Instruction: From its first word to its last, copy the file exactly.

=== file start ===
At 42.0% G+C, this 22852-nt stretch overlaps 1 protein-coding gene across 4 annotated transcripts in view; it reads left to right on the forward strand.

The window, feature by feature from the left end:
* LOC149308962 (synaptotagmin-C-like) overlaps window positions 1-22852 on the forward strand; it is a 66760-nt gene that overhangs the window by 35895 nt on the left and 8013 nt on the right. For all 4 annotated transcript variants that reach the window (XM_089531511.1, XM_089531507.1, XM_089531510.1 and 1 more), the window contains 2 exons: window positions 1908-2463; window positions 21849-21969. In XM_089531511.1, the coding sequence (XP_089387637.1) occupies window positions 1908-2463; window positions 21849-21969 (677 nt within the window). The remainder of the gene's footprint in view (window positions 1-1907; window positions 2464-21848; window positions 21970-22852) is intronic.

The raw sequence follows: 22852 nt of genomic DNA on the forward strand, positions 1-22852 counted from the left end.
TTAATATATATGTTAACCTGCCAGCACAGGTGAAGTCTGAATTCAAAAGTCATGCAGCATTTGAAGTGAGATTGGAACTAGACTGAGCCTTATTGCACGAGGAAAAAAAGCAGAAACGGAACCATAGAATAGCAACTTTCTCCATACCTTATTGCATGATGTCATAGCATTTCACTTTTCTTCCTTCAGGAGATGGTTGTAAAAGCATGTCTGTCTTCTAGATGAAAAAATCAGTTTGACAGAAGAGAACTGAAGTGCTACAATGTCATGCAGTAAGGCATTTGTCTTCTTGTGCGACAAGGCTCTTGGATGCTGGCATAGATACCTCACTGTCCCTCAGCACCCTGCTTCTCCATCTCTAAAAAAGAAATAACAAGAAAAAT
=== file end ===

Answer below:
At 42.0% G+C, this 22852-nt stretch overlaps 1 protein-coding gene across 4 annotated transcripts in view; it reads left to right on the forward strand.

The window, feature by feature from the left end:
* LOC149308962 (synaptotagmin-C-like) overlaps window positions 1-22852 on the forward strand; it is a 66760-nt gene that overhangs the window by 35895 nt on the left and 8013 nt on the right. For all 4 annotated transcript variants that reach the window (XM_089531511.1, XM_089531507.1, XM_089531510.1 and 1 more), the window contains 2 exons: window positions 1908-2463; window positions 21849-21969. In XM_089531511.1, the coding sequence (XP_089387637.1) occupies window positions 1908-2463; window positions 21849-21969 (677 nt within the window). The remainder of the gene's footprint in view (window positions 1-1907; window positions 2464-21848; window positions 21970-22852) is intronic.

The raw sequence follows: 22852 nt of genomic DNA on the forward strand, positions 1-22852 counted from the left end.
TTAATATATATGTTAACCTGCCAGCACAGGTGAAGTCTGAATTCAAAAGTCATGCAGCATTTGAAGTGAGATTGGAACTAGACTGAGCCTTATTGCACGAGGAAAAAAAGCAGAAACGGAACCATAGAATAGCAACTTTCTCCATACCTTATTGCATGATGTCATAGCATTTCACTTTTCTTCCTTCAGGAGATGGTTGTAAAAGCATGTCTGTCTTCTAGATGAAAAAATCAGTTTGACAGAAGAGAACTGAAGTGCTACAATGTCATGCAGTAAGGCATTTGTCTTCTTGTGCGACAAGGCTCTTGGATGCTGGCATAGATACCTCACTGTCCCTCAGCACCCTGCTTCTCCATCTCTAAAAAAGAAATAACAAGAAAAAT